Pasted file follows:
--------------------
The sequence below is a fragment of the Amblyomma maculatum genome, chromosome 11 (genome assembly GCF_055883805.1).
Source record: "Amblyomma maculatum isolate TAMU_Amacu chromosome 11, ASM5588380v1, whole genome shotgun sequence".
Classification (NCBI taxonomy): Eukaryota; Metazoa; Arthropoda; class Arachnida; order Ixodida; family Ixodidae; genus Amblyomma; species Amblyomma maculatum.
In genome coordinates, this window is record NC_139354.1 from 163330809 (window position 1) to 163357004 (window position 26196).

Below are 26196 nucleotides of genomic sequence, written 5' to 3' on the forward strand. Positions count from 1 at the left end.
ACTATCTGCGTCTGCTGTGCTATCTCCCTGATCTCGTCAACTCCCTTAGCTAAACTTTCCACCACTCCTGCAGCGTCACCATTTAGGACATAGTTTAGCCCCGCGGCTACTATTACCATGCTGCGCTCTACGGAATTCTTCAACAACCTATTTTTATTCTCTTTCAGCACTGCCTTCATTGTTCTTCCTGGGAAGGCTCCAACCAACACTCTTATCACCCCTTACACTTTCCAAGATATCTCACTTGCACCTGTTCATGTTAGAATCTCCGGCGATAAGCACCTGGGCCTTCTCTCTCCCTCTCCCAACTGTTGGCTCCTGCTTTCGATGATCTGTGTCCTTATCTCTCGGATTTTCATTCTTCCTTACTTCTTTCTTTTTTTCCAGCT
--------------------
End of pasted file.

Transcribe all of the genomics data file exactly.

The sequence below is a fragment of the Amblyomma maculatum genome, chromosome 11 (genome assembly GCF_055883805.1).
Source record: "Amblyomma maculatum isolate TAMU_Amacu chromosome 11, ASM5588380v1, whole genome shotgun sequence".
Classification (NCBI taxonomy): Eukaryota; Metazoa; Arthropoda; class Arachnida; order Ixodida; family Ixodidae; genus Amblyomma; species Amblyomma maculatum.
In genome coordinates, this window is record NC_139354.1 from 163330809 (window position 1) to 163357004 (window position 26196).

Below are 26196 nucleotides of genomic sequence, written 5' to 3' on the forward strand. Positions count from 1 at the left end.
ACTATCTGCGTCTGCTGTGCTATCTCCCTGATCTCGTCAACTCCCTTAGCTAAACTTTCCACCACTCCTGCAGCGTCACCATTTAGGACATAGTTTAGCCCCGCGGCTACTATTACCATGCTGCGCTCTACGGAATTCTTCAACAACCTATTTTTATTCTCTTTCAGCACTGCCTTCATTGTTCTTCCTGGGAAGGCTCCAACCAACACTCTTATCACCCCTTACACTTTCCAAGATATCTCACTTGCACCTGTTCATGTTAGAATCTCCGGCGATAAGCACCTGGGCCTTCTCTCTCCCTCTCCCAACTGTTGGCTCCTGCTTTCGATGATCTGTGTCCTTATCTCTCGGATTTTCATTCTTCCTTACTTCTTTCTTTTTTTCCAGCT